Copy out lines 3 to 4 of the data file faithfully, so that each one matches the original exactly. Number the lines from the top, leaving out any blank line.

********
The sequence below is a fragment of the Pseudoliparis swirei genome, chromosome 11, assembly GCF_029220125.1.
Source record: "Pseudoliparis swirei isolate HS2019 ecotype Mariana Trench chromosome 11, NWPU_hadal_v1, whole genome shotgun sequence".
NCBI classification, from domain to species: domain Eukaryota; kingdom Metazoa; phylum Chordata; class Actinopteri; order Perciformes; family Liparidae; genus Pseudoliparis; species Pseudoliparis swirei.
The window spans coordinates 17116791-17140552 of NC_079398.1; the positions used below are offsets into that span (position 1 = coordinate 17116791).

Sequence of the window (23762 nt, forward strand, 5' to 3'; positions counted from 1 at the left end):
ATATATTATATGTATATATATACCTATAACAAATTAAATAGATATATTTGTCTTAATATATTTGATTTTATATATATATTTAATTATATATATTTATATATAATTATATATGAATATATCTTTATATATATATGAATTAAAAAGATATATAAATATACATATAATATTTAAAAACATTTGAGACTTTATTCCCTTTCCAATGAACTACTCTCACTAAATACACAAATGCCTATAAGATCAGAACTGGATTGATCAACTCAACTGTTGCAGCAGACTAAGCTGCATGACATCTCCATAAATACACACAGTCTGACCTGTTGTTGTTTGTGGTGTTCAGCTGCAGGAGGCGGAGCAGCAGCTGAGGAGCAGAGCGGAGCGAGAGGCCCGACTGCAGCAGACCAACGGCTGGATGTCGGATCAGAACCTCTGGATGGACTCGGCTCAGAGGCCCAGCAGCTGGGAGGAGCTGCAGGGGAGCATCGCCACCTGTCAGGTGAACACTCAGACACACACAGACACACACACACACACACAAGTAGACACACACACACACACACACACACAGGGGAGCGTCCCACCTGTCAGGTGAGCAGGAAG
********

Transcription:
NCBI classification, from domain to species: domain Eukaryota; kingdom Metazoa; phylum Chordata; class Actinopteri; order Perciformes; family Liparidae; genus Pseudoliparis; species Pseudoliparis swirei.
The window spans coordinates 17116791-17140552 of NC_079398.1; the positions used below are offsets into that span (position 1 = coordinate 17116791).